The OLPC laptop has a unique feature, which up until now, only Apple has possessed. The hardware and software configurations are known. So this means that the people writing the software and drivers for the OLPC laptops know exactly what they are writing for.
Up until now, every version of Linux has suffered from this problem. Yes, Ubuntu and the newer flavours of Linux are far better at recognising hardware, and choosing the correct drivers, but soundcards and USB peripherals still often cause problems. OLPC won't have this issue.
When wrestling with a new distribution of Linux, I've often wondered why developers don't simply post known-working images of their distributions for each new type of hardware, so for example, if you're using a Dell Latitude D600, there would be a specific image for you.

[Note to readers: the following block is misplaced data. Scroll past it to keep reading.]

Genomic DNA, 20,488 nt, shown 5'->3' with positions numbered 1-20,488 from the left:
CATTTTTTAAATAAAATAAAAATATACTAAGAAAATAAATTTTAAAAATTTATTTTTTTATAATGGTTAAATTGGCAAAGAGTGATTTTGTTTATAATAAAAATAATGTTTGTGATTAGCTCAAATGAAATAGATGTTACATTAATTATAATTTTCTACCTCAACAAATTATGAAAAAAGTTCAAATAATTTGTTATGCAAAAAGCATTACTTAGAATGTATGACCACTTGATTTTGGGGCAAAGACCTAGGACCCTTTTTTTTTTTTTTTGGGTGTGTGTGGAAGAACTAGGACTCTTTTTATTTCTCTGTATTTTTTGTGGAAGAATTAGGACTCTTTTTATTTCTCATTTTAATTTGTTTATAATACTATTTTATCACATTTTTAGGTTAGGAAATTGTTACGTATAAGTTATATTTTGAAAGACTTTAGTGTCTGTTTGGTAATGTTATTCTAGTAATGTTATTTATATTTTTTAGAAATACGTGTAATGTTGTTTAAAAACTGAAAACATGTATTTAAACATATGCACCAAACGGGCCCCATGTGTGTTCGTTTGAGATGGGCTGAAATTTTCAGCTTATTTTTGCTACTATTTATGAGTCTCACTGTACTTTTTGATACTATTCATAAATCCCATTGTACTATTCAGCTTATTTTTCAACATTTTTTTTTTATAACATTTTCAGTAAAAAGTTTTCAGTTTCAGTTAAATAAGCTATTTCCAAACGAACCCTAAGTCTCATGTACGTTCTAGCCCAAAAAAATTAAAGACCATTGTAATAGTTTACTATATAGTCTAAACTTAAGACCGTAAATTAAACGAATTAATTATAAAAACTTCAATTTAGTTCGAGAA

Over time, experienced users would create these images, and upload them back to the organisers for validation. This would make the installation process much simpler in my opinion, but perhaps the problem is bandwidth. So the OLPC project could create an open-source, Linux based PC that "just works".
In other words, OLPC could erode one of the unique points of owning a Mac. Thankfully, the manufacturers don't have to worry as the OLPC leadership have chosen not to compete with the commercial laptop market, but it does beg the question - at what point of market saturation does the OLPC project become a problem for Microsoft and Apple?
If the OLPC project gains the same sort of momentum as other open-source projects such as firefox & wikipedia, we could finally see a flavour of Linux which works flawlessly straight out of the box on millions of (bright green) PCs.